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NEWPORT CITY â North Country Union High School, built in the late 1960s, has seen little changes, with the exception of a recent complete overhaul of the North Country Career Center.Â School officials are now turning their attention to other areas of the complex.
Last Wednesday, during a Business Operations Committee meeting, Principal Bill Rivard talked about remodeling plans. Part of the upcoming discussion will be if school officials want to phase the project in over several years.
The first phase would include working on the well-worn auditorium. The wish list includes extending the auditorium and making the restrooms and locker rooms in compliance with the Americans with Disabilities Act. The second phase would include making changes to the library and senior lounge area. The third phase would involve the science classrooms. The final phase would be making changes to the main office, guidance office, and teacher work area.
Problems with the elevators need to be addressed and the main entrance to the high school is not clearly marked, Rivard said. School officials want to create more office space and make the high school more welcoming to people entering the facility.Â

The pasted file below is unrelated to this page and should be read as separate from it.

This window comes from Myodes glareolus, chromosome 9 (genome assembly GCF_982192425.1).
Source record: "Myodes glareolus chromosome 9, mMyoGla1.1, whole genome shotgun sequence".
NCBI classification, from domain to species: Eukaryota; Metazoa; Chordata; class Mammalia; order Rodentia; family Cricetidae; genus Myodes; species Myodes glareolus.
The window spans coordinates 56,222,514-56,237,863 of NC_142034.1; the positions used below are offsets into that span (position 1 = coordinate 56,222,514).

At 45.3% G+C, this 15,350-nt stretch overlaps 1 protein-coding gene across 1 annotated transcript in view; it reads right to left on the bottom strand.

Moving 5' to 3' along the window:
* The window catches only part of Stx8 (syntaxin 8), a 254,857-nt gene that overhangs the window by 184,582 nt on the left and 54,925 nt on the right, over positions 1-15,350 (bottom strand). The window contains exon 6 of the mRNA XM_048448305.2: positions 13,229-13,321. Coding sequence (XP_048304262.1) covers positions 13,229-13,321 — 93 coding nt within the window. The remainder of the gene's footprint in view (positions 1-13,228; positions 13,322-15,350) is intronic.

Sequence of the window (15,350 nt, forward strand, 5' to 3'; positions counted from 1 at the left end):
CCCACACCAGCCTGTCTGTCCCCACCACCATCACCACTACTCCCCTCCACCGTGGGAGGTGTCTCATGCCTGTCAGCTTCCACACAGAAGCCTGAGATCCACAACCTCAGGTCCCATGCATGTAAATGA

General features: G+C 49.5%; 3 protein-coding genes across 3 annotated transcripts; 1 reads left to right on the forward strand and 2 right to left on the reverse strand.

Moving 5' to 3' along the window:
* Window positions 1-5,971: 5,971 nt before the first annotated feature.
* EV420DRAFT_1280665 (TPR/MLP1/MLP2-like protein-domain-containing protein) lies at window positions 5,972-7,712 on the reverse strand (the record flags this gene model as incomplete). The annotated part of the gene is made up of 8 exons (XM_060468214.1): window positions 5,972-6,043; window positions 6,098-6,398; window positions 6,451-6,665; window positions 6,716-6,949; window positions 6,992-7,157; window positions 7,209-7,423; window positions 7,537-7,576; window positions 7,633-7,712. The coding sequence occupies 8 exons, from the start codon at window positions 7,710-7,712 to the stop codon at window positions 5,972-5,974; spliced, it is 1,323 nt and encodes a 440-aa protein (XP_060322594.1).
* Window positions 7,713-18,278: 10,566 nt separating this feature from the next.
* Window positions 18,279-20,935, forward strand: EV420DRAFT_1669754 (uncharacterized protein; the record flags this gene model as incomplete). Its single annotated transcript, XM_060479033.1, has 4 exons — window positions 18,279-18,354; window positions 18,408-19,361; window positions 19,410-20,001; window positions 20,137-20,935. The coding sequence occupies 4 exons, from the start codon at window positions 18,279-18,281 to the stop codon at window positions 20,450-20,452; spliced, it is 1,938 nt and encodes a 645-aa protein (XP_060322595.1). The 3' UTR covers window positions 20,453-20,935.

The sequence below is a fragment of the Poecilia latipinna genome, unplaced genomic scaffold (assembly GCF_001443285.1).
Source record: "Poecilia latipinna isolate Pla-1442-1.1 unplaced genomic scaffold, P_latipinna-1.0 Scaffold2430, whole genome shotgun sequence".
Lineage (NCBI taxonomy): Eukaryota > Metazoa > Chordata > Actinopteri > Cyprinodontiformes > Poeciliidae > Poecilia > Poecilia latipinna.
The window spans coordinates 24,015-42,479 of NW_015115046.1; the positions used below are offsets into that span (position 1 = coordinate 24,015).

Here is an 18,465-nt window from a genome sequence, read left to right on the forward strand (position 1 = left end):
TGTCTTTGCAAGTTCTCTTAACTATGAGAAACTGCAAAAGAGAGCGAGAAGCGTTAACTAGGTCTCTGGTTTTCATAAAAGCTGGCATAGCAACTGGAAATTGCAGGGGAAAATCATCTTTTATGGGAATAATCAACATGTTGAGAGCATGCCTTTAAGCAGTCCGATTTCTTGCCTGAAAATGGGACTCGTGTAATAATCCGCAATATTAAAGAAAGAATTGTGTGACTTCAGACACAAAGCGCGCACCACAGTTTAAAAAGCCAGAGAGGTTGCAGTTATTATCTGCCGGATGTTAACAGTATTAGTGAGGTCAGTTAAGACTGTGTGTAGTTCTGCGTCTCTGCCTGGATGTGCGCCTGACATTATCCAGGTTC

Last year, the school underwent the New England Association of Schools and Colleges evaluation process.Â
âOne of the things they encouraged us to do is to take a look atÂ the facility's improvement plan,â said Rivard. âThe thing weâre waiting for is the actual cost estimate. I would expect to start to receive some of those cost estimates within the next couple of weeks.â
Once estimates come together, committees will start working on presenting the ideas to the community. Rivard hopes to gain approval next year. School officials will also look for financial assistance.Â
Committee Chair Peter Moskovites stressed that the ideas right now are âstrictly dawings, strictly pie in the skyâ and no action has been taken.
Rivard said school officials will be looking for input. âI think itâs time we take a serious look at the A and B wings and really putting some energy to bringing some upgrades and modifications to those buildings,â Rivard said.
Nobody at the meeting knew how long the process would take.